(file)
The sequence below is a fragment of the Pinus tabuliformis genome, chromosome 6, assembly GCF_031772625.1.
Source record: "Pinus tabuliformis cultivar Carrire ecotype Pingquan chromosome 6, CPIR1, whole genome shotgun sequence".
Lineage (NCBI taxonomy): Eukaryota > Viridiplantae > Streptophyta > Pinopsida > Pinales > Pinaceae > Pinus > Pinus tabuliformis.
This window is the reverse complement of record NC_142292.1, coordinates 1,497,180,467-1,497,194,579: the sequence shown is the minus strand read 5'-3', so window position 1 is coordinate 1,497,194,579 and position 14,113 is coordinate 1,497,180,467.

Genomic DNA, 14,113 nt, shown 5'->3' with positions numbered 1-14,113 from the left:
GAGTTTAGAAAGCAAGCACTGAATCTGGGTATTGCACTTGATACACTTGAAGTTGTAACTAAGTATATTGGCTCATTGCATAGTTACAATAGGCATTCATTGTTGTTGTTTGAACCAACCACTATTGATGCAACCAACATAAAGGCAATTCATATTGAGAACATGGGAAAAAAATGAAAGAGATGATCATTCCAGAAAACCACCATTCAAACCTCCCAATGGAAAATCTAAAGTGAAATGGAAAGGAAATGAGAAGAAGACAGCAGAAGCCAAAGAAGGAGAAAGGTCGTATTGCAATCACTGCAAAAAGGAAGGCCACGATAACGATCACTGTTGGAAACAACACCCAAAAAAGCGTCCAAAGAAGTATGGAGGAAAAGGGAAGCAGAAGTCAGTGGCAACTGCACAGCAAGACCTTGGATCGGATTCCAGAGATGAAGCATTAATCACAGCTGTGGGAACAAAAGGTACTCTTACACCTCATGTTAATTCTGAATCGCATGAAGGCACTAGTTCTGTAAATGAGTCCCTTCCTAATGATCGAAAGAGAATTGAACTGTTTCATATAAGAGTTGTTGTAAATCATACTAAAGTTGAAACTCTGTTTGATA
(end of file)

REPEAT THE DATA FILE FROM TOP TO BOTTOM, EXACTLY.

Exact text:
The sequence below is a fragment of the Pinus tabuliformis genome, chromosome 6, assembly GCF_031772625.1.
Source record: "Pinus tabuliformis cultivar Carrire ecotype Pingquan chromosome 6, CPIR1, whole genome shotgun sequence".
Lineage (NCBI taxonomy): Eukaryota > Viridiplantae > Streptophyta > Pinopsida > Pinales > Pinaceae > Pinus > Pinus tabuliformis.
This window is the reverse complement of record NC_142292.1, coordinates 1,497,180,467-1,497,194,579: the sequence shown is the minus strand read 5'-3', so window position 1 is coordinate 1,497,194,579 and position 14,113 is coordinate 1,497,180,467.

Genomic DNA, 14,113 nt, shown 5'->3' with positions numbered 1-14,113 from the left:
GAGTTTAGAAAGCAAGCACTGAATCTGGGTATTGCACTTGATACACTTGAAGTTGTAACTAAGTATATTGGCTCATTGCATAGTTACAATAGGCATTCATTGTTGTTGTTTGAACCAACCACTATTGATGCAACCAACATAAAGGCAATTCATATTGAGAACATGGGAAAAAAATGAAAGAGATGATCATTCCAGAAAACCACCATTCAAACCTCCCAATGGAAAATCTAAAGTGAAATGGAAAGGAAATGAGAAGAAGACAGCAGAAGCCAAAGAAGGAGAAAGGTCGTATTGCAATCACTGCAAAAAGGAAGGCCACGATAACGATCACTGTTGGAAACAACACCCAAAAAAGCGTCCAAAGAAGTATGGAGGAAAAGGGAAGCAGAAGTCAGTGGCAACTGCACAGCAAGACCTTGGATCGGATTCCAGAGATGAAGCATTAATCACAGCTGTGGGAACAAAAGGTACTCTTACACCTCATGTTAATTCTGAATCGCATGAAGGCACTAGTTCTGTAAATGAGTCCCTTCCTAATGATCGAAAGAGAATTGAACTGTTTCATATAAGAGTTGTTGTAAATCATACTAAAGTTGAAACTCTGTTTGATA